Monday, October 29, 2012

When Not Everyone Will Be Your Friend

Even from half a football field away, I can see my oldest son's face crumpled in anguish, streaked cheeks catching the afternoon sunlight as he stumbles down the school bus steps and hurtles across the gravel towards me.

His every step is slower, heavier than normal, that light, carefree bounce I can't imitate if I try completely absent.  I walk more swiftly to meet him halfway, fighting a motherly urge to just run and catch all fifty pounds up in my arms, lifting him in an embrace for all to see.

Wyatt is still too young to be ashamed of tears, of running into mommy's waiting arms while a whole bus-full of children stare out of cloudy rectangle eyes.  Still, I am aware that day is coming and try to let him take the lead in how much emotion he's willing to share in public.

A couple weeks ago when this same teary scene played out, his small frame literally folded at my feet so that I, too, had to sit in the dirt, draw him onto my lap, and rock him until the worst of the storm had passed.

Today, though, our thick, puffy coats, thin bluejeans, and the fading light say it is too cold to sit on pebbles until the waterfall dams up.

When he reaches me, all he can choke out before falling into my chest is, "I really don't think he wants to be my friend." 

This.  Again.

Hand in hand, I guide him inside Oma's house where the twins are gleefully underfoot in the kitchen, supper preparations filling the air with smells of warm goodness.

Yet, even the unmistakable aroma of brownies fails to entice him as he moves down the hall to the solitude of the unheated bathroom.  I follow, turn on the room's small space heater and sit by the radiating warmth of its glowing zigzags.

Through his sobs, I make out a tale of being falsely accused by his seatmate of taking a paper, of that same boy tattling to the substitute bus driver, and of that poor, poor man fussing at Wyatt to put it back where it belonged.

While this is the present symptom, it's just one of two dozen or more that speak to a deeper hurt--that this little boy doesn't want to be Wyatt's friend.  It's something he can't comprehend, why anyone wouldn't want to be kind and friendly, why anyone wouldn't want to hear his story, look at his Scooby Doo book, or just simply talk with him.

I've tried explaining that it is impossible for everyone to be his friend.  I've shared my own stories of mean children not liking me in grade school. I've suggested ignoring him, praying for him.

He and I have brainstormed reasons why this little boy may say cruel things to Wyatt.  Perhaps he's very tired or sick.  Perhaps he doesn't know how to be friends.  Perhaps he doesn't have a mommy or a daddy.  Perhaps he doesn't have Jesus in his heart to teach him how to love others.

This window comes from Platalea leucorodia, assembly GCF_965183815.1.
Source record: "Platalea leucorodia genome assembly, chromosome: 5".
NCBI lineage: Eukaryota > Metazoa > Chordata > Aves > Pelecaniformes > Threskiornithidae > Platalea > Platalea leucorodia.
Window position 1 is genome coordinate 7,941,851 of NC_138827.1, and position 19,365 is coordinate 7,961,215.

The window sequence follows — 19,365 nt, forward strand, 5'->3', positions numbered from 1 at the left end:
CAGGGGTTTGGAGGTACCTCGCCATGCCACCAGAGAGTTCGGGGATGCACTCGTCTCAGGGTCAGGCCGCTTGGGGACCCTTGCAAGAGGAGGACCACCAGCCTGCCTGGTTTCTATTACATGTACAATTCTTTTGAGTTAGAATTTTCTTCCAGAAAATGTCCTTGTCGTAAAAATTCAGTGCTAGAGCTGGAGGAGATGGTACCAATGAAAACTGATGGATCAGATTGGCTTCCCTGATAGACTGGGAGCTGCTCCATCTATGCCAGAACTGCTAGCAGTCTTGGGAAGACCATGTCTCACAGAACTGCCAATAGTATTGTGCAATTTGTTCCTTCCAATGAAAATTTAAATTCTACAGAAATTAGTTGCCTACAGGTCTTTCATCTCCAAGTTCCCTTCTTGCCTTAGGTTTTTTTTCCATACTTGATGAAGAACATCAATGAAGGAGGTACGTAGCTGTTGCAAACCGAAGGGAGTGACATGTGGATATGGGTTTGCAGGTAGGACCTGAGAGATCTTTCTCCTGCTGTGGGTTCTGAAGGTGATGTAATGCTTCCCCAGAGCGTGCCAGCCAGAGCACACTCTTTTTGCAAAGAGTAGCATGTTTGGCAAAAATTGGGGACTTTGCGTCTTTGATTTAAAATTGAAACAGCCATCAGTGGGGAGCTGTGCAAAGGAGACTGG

Logic, though, doesn't touch an injured heart. Hurt is hurt.

"It was a perfect day," he sniffles, pauses, tears starting to cease.  "Except for the bus."  And with those words, the second wave begins.

I don't tell him his feelings are wrong.  I don't tell him he is a big boy who must get over it and move on, even though this is the truth of life he will have to learn himself.  I simply sit in the soothing whir of the heater's fan blades and make shushing sounds as I rock my firstborn on the floor.

After awhile, he reaches his arms completely around me and draws me closer.  I whisper that daddy will speak with the bus driver and ask if perhaps he can move to a different assigned seat. 

This rejection--it's hard enough for adults to deal with.  I'm thirty five; both head and heart still feel the sting when I receive a negative comment on this blog or when someone is overtly rude to me because of my Southern accent, my faith, my appearance, my whatever.  But not understanding why everyone can't like you just as you are is devastating for a five year old.

I can't protect him from everything, much as I'd like to.  The comfort of returning to the safe haven that is his home won't block out the pain inflicted by the world outside the farm. It won't keep out those who would rather bully you than befriend you.

This is simply the curse of sin, the pain and division it causes to to all living under the curse.

But understanding that doesn't heal the heart of a hurting little boy.  Only God and a whole lot of love can do that.

In his own time, Wyatt unfolds himself, gives me a weak smile, then asks, "Can I have a brownie now?"

Sunshine peeks through a crack in the clouds.

1 comment:

  1. As a child who knew his pain and an adult who is still growing in this area, it is a blessing to see you walk this journey with fresh eyes. I truly hope the bus driver and parents handle this as well on the other side of the story.